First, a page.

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Asafo Black Collective



Asafo black is an Artist collective established by six artists emerging from the Kumasi College of Art, Ghana in 2017. The artists, Nuna Adisenu Doe, Samuel Baah Kortey (Kristo), Denyse Gawu-Mensah (ScorpioEyes), Larry Adorkor (Bonchaka), Jeffery Otoo (Money_Geta) and Daniel Mensah (Scrapa) whose independent practices have been actively involved in the critical discourses surrounding contemporary art across the globe. Their ideas are heavily influenced by Hip-Hop culture, club energy and nightlife scene; by the town, proverbial traditions and popular commodities; by religious iconography and classical painting; by material exploration as well as conceptual dematerialization.

Through their Guerrilla-tactic interventions that materialize into blockbuster exhibitions, art talks and “linkup”, Asafo black seeks to sensitize the community on the significance of Art and its potential to stimulate challenging conversations and ideas that tickle our sensitivities toward socio-political discourses. The collective advantageously positions itself as a body to initiate experimental and multi- faceted programming by collaborating across diverse disciplines to carve new ideas and approaches to art dissemination and its independent practices.

These artists test strategies to fuse in spaces, bodies and narratives in ways that are both conventional and off the grid, directed and self-forming. Their critical interrogation of material, space and form is evident in their individual works that embraces the hybridity of contemporary art discourse, exploring connections and disconnections between popular culture and subculture, chance and exploration, figuration and abstraction and of the physical and digital. Asafo black cross-pollinates genres and geographies that speak to a certain universal through experimenting and testing the limits set out for them.

Featured Work





For Asafo Black, being ‘On The Cusp’ is the conscious and unapologetic use of medium to convey issues and histories of our not so palatable past, the uncertainties of the present and future possibilities from an ever evolving condensed world of pressing issues and situations we are faced with. The mantle thereby lies with young art practitioners of our kind to be fearless in challenging the status quo and questioning our systems of power and authority. Revisiting the untold truths of our current generation.

Samuel Baah Kortey (Kristo)
Influenced by the crucifix from the Catholic Church that presents itself as the focal point of the faith Kortey makes a huge installation that quotes medieval altar piec- es. The cross and other Catholic iconography is quite dominant in the work. In Roman times, the cross was an instrument of torture and public humiliation. Criminals were nailed to their death on these crosses. Christians or followers of similar faiths today, seem to have commercialised the cross/crucifix as an object of reverence. This installation questions such acts and practices.

Larry Adorkor (Bonchaka)
For this exhibition, Adorkor creates his 34–36ft rendition of the sun, featuring his iconic battalion of disfigured and wrecked retro plas- tic dolls. This site-specific installation focuses on the severe human conditions under which discoveries thrive and infinite possibilities find themselves even in the state of crisis and oblivion.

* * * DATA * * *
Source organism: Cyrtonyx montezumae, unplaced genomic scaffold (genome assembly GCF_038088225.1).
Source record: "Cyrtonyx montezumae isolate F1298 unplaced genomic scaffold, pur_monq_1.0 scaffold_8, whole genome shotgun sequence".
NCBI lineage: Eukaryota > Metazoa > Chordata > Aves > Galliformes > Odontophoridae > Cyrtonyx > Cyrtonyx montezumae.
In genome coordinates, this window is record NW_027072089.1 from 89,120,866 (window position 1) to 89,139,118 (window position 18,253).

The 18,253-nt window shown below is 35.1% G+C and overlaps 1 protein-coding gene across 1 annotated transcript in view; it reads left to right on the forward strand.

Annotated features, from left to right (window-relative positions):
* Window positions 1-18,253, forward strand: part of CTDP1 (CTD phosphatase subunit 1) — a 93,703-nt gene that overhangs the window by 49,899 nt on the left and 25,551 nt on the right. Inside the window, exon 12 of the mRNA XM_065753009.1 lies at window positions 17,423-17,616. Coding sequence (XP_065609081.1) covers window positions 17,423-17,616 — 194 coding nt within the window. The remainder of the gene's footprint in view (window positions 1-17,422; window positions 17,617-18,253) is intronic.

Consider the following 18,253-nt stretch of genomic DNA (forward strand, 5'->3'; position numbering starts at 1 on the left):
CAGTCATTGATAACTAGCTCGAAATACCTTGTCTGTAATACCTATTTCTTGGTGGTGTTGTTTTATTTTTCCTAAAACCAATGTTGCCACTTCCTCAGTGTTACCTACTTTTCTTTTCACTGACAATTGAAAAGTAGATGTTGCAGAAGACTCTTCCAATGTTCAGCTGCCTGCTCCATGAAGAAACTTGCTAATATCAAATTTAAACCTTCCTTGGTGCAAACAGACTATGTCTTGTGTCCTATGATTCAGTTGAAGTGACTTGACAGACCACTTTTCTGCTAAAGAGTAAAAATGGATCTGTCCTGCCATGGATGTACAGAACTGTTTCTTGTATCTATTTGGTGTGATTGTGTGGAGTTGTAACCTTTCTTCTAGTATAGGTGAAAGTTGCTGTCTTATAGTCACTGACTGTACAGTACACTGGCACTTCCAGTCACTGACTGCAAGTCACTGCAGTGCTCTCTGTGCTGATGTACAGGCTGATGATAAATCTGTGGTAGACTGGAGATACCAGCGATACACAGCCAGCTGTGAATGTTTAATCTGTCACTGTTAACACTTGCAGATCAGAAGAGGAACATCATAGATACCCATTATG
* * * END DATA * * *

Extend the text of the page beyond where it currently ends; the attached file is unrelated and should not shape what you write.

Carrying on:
Jeffrey Otoo
The Zone | MIXED
The project dwells upon ideas of religion, carnage, death, trade and of futuristic technology. Probing these ideas using paintings and object installations with resem- blance to necklace displays. They are accompanied by aesthetics borrowed from baroque, kitsch, and pop to make an installation entitled; Zone. The imagery on the paintings includes robots, fantasy creatures, flora and fauna ele- ments, and skulls.

Denyse Gawu-Mensah
“Unseen” An imaginative predic- tion of the future | DIGITAL PHOTOMONTAGE WITH LIGHT
The Unseen collection is based on the idea of what the future may look like as a result of the actions and development humankind make in the present day. Growth in areas such as technology, lifestyle, environment and development highlight this. Unseen is a collec- tion of digital art that embodies the concept of many possibilities. The creative process involves imagina- tive thinking, photography, digital editing and collaging.

Nuna Adisenu-Doe
For this exhibition, Adisenu-Doe has repurposed LED ceiling lights into light boxes. Light rays perme- ate vinyl stickers populated with pop- funk inspired fonts and ico- nography from the surface of tro- tros (commercial buses), taxis and fishing boats that he photographs in various parts of Ghana. The slogans he appropriates are asso- ciated with popular culture. They are witty, sarcastic and sometimes even vulgar. These are posed as decoys into what would potentially become socio-political critique of historic and contemporary identity and culture.

Daniel Mensah (Scrapa)
Scrapa works on exterior walls to present a minefield of ambiguities and ciphers. Borrowing a visual street aesthetic of poster pasting and graffiti in unauthorised spaces that occupy empty walls in the city, Scrapa uses hip-hop as subject matter and attempts to exploit its transcultural potential by highlight- ing events in recent times in the region.

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